ICPA promotes the United Nation Rules for the Treatment of Women Prisoners and Non-custodial measures for Women Offenders (The Bangkok Rules) and the Mandela Rules as standard Minimum Rules for the Treatment of Prisoners. In that context ICPA particularly highlights the following principles for the development of policies and procedures for the management of women prisoners:
- Women have unique sociological, psychological, and medical needs which must be recognised and addressed through evidence-based, gender-responsive correctional procedures and practices.
- Women prisoners should be provided with opportunities for work and training to improve their future employment prospects.
- Assessment, programs, therapy and counselling for women prisoners need to be designed on the basis of their unique needs.
- Women prisoners generally are a lower security risk than men which should be reflected in prison design and daily routines.
- Women are often primary care-givers for children and consideration should always be given to allow very young children, particularly infants, to stay with their mothers in custody.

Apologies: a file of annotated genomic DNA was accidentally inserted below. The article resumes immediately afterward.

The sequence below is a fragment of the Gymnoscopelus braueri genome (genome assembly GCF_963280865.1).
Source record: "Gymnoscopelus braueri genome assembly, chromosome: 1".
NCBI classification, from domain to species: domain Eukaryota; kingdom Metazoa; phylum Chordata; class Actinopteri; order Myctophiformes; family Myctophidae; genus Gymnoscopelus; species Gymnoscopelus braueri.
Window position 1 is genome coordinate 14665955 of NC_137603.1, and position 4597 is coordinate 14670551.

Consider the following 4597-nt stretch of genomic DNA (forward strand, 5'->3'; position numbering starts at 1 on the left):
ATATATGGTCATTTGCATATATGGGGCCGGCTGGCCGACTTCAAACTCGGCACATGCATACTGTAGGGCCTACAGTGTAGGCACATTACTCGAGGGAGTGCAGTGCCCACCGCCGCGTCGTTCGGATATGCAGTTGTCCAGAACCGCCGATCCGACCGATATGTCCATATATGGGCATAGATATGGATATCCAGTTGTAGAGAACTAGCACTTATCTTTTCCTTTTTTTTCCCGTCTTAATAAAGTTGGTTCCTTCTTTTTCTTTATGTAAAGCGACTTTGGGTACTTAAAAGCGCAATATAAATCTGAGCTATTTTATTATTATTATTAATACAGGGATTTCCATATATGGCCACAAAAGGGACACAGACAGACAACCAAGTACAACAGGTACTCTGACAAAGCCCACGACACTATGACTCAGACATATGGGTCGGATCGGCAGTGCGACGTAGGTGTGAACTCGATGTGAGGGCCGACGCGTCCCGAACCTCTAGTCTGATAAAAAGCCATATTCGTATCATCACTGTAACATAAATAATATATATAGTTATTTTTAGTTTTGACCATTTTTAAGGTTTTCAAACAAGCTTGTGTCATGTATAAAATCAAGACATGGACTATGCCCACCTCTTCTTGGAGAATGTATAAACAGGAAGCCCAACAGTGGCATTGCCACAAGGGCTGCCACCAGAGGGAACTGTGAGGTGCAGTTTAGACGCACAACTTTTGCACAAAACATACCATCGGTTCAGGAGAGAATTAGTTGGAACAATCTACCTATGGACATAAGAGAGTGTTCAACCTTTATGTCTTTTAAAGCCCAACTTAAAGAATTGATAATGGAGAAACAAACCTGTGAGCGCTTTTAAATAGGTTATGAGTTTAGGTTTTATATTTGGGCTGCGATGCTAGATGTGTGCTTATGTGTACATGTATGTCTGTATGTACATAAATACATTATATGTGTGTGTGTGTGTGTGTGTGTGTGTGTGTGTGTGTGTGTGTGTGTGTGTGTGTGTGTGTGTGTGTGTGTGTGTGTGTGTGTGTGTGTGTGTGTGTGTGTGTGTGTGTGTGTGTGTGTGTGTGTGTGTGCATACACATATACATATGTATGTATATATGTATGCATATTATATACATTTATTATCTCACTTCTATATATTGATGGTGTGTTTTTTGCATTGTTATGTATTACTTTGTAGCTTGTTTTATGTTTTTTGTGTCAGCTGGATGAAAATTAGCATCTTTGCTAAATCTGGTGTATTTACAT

- Where children are allowed to stay with their mothers in prison, cells and other facilities should be adapted taking into account the best interests of the children to enhance their psychological, social and emotional bonding with their mother.
- As much as practicable, women prisoners should be placed close to their home to help maintain contact with family members, especially their children, and to enhance the preparation of their return to the community.
- Staff training and development must be structured with reference to both evidence-based and gender-responsive principles surrounding the unique needs of women prisoners.
This founding statement of ICPA was approved by the ICPA Board of Directors on 27 July 2016 and ratified by the members of the Corporation on the Annual General Meeting in Bucharest Romania 25 October 2016